The N-terminus of AC8 tethers calmodulin (CaM) and sequesters it from a limited pool

Figure 2
The N-terminus of AC8 tethers calmodulin (CaM) and sequesters it from a limited pool

Calmodulin regulates many targets, such as Ca2+/CaM-dependent protein kinase II (CaMKII), neuronal nitric oxide synthase (nNOS) and calcineurin, which compete with one another for binding to the limited CaM pool. Moreover, the presence of small neuronal IQ motif proteins (SNIQ), which are devoid of catalytic activity, is thought to further regulate the availability of CaM. AC8 requires Ca2+-bound calmodulin for its activation, and, under resting conditions, the N-terminus of AC8 sequesters CaM from the available pool. Upon Ca2+ entry, for example through a voltage-gated Ca2+ channel (VGCC), CaM undergoes a conformational change. Ca2+-bound CaM is then able to bind to the C-terminus of AC8, displacing the autoinhibitory domain and resulting in activation of the enzyme.

Figure 2
The N-terminus of AC8 tethers calmodulin (CaM) and sequesters it from a limited pool

Calmodulin regulates many targets, such as Ca2+/CaM-dependent protein kinase II (CaMKII), neuronal nitric oxide synthase (nNOS) and calcineurin, which compete with one another for binding to the limited CaM pool. Moreover, the presence of small neuronal IQ motif proteins (SNIQ), which are devoid of catalytic activity, is thought to further regulate the availability of CaM. AC8 requires Ca2+-bound calmodulin for its activation, and, under resting conditions, the N-terminus of AC8 sequesters CaM from the available pool. Upon Ca2+ entry, for example through a voltage-gated Ca2+ channel (VGCC), CaM undergoes a conformational change. Ca2+-bound CaM is then able to bind to the C-terminus of AC8, displacing the autoinhibitory domain and resulting in activation of the enzyme.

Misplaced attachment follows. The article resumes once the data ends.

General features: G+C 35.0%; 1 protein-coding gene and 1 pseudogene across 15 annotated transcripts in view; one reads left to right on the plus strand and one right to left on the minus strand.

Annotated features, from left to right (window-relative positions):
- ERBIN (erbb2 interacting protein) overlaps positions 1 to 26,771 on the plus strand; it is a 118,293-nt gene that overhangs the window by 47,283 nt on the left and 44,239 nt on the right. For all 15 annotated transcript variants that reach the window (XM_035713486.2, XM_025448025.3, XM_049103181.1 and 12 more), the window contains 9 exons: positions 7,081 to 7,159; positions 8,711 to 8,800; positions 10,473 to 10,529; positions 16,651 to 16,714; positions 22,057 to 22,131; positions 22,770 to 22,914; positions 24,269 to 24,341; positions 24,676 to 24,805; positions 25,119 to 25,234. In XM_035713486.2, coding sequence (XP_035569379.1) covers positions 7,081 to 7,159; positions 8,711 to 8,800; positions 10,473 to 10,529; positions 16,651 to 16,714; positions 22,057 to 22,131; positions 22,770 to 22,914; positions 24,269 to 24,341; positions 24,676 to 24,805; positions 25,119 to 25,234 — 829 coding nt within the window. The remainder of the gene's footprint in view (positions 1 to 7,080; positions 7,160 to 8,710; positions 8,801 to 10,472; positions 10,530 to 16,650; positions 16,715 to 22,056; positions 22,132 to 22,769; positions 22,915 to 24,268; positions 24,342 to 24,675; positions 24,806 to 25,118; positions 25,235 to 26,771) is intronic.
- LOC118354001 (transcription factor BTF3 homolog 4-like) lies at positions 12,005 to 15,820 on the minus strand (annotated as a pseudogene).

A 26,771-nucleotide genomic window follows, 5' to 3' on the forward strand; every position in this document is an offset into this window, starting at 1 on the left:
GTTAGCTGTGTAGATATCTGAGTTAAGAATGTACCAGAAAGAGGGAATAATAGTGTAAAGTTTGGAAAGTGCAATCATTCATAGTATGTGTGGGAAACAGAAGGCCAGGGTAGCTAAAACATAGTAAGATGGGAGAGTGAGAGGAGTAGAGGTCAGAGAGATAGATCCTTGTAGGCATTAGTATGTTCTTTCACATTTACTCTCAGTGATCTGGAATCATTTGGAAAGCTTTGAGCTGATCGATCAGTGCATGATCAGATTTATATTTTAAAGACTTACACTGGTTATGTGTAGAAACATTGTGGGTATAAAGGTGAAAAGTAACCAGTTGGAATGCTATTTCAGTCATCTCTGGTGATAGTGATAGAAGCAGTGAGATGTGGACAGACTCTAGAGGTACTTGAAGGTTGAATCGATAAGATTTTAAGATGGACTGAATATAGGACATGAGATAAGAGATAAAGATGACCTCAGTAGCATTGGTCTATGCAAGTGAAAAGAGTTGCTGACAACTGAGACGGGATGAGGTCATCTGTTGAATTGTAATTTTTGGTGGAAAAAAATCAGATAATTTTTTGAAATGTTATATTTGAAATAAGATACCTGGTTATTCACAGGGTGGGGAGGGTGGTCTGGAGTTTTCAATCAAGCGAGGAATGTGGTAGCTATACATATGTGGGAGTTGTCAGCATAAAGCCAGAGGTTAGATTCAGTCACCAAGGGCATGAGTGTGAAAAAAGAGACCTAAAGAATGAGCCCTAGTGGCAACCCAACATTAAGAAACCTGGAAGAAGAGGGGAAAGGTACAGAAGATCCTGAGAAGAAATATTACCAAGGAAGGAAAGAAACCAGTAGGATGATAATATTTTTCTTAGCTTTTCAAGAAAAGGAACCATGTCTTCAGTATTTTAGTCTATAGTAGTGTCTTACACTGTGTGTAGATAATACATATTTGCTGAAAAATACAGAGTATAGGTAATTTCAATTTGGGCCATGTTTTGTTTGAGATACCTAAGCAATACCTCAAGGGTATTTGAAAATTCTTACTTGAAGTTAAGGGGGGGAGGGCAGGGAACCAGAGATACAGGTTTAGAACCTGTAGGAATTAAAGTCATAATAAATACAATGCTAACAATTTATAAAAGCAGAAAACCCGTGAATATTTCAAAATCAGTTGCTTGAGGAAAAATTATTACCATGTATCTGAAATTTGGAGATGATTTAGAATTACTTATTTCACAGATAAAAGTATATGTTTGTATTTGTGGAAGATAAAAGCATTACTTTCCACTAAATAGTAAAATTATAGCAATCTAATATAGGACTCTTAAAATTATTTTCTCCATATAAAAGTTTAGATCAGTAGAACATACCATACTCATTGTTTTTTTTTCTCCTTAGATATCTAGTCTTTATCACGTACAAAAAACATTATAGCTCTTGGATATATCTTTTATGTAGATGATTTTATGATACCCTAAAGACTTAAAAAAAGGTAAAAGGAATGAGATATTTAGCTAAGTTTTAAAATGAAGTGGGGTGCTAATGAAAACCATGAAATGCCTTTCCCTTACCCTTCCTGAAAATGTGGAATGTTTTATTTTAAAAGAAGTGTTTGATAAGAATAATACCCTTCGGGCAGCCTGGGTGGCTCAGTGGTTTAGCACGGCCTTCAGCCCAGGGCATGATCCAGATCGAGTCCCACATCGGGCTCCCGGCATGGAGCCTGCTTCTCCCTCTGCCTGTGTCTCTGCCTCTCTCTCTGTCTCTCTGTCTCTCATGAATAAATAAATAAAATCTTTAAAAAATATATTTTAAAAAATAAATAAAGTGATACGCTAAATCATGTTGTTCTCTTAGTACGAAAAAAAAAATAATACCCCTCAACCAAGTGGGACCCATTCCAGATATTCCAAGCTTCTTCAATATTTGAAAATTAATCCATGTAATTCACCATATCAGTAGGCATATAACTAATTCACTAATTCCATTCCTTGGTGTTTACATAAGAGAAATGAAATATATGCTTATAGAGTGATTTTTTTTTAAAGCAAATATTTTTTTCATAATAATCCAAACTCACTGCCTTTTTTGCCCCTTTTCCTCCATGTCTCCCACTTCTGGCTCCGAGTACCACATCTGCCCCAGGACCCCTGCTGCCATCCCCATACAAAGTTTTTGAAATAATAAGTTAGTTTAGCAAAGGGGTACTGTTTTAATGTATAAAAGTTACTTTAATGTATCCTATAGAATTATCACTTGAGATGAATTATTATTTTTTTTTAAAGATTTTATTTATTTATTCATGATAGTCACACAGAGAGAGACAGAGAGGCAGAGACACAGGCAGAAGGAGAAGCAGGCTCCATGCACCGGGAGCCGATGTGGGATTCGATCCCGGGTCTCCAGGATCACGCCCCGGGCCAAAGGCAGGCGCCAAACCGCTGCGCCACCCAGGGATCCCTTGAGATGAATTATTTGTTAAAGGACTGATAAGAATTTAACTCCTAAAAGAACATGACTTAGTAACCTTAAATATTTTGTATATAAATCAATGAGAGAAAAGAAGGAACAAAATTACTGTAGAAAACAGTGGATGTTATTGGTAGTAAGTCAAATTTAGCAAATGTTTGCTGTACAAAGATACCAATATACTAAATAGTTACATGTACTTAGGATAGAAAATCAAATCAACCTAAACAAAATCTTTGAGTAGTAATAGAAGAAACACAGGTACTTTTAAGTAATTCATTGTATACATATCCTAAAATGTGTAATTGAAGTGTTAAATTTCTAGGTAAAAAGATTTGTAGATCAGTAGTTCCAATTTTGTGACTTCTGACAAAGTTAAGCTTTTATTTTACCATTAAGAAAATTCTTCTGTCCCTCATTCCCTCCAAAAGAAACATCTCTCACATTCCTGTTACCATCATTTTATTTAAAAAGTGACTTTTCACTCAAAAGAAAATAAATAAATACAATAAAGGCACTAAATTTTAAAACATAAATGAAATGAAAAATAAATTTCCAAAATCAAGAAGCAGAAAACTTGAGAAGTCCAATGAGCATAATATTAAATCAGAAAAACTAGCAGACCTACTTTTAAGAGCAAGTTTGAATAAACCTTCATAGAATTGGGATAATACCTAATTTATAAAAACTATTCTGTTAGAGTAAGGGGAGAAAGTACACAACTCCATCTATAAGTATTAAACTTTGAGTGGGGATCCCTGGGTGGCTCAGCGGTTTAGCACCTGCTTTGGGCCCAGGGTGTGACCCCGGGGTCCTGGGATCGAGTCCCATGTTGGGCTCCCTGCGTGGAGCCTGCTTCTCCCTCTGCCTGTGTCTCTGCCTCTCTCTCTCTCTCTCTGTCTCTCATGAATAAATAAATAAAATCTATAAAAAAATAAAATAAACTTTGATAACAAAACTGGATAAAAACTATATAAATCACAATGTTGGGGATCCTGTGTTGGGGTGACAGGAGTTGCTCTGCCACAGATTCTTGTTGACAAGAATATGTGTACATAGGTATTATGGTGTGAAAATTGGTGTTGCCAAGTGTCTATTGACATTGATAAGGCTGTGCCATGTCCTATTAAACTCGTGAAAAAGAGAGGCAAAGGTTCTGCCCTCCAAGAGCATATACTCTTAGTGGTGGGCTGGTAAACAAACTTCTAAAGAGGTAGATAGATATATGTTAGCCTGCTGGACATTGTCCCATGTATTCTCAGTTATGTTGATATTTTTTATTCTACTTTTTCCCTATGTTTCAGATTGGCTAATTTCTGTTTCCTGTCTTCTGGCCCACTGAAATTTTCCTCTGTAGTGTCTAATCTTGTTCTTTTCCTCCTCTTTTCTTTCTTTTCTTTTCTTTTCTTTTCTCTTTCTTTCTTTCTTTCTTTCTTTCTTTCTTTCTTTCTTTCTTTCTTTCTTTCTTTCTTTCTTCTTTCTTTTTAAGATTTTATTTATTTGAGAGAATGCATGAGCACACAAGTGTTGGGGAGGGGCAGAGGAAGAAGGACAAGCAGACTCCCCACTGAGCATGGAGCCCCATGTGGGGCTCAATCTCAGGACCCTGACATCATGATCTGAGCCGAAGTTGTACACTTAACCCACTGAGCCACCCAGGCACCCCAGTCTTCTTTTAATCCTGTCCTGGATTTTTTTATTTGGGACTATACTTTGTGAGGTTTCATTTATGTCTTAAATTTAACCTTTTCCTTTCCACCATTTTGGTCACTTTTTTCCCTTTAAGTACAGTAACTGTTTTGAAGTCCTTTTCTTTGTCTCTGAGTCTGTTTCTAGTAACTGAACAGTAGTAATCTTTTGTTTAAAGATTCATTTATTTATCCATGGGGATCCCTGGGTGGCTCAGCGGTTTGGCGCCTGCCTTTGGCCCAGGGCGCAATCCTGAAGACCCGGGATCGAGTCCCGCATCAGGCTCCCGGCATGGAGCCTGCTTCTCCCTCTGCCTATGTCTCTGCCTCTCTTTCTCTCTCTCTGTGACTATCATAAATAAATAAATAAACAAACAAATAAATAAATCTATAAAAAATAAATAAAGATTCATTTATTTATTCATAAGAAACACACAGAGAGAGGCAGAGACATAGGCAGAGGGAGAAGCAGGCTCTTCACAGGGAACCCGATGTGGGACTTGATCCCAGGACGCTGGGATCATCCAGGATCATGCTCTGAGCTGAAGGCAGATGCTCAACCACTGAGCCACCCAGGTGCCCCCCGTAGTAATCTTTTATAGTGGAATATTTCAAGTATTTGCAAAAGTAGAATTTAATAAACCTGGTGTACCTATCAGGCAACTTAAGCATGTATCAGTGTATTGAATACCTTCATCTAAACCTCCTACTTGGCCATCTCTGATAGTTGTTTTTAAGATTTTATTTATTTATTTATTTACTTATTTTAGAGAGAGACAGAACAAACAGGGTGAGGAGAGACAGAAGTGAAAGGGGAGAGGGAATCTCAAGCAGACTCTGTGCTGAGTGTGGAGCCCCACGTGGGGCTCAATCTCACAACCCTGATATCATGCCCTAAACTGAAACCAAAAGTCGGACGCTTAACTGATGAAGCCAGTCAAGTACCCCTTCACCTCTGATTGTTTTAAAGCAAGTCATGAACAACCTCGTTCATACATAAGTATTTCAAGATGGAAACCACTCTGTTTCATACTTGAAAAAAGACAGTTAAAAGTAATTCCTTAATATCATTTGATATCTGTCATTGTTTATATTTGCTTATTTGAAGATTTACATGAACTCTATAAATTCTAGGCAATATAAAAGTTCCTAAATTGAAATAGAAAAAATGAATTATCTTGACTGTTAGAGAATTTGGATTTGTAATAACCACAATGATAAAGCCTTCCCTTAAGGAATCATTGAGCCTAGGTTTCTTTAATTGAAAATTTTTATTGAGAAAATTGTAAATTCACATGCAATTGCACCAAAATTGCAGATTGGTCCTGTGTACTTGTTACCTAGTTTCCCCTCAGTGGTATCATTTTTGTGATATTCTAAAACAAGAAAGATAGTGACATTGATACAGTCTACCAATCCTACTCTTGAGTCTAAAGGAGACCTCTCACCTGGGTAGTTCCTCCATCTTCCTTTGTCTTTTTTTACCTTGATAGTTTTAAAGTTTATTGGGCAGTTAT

Conclusion

Based on this brief overview, we may begin to understand that ‘compartmentalization’ relies on multiple layers of organization, which ensure, in concert, that the cAMP message is faithfully and economically communicated and regulated. The challenge for the future is daunting, not just in terms of identifying and validating direct protein or lipid partners for regulatory molecules, but also determining the range of elements that ensure that these microclimates function optimally to enable these interactions.

Compartmentalization of Cyclic AMP Signalling: Biochemical Society Focused Meeting held at King's College, Cambridge, U.K., 29–30 March 2006. Organized by D. Cooper (Cambridge, U.K.), M. Houslay (Glasgow) and M. Zaccolo (Padua, Italy). Edited by D. Cooper.

Abbreviations

     
  • AC

    adenylate cyclase

  •  
  • AKAP

    A-kinase-anchoring protein

  •  
  • CCE

    capacitative Ca2+ entry

  •  
  • CNG channel

    cyclic nucleotide-gated channel

  •  
  • HEK-293 cell

    human embryonic kidney cell

  •  
  • NHE

    Na+/H+ exchanger

  •  
  • OAG

    1-oleyl-2-acetyl-sn-glycerol

  •  
  • PDE

    phosphodiesterase

  •  
  • PKA

    protein kinase A

  •  
  • PP2A

    protein phosphatase 2A

  •  
  • TRP

    transient receptor potential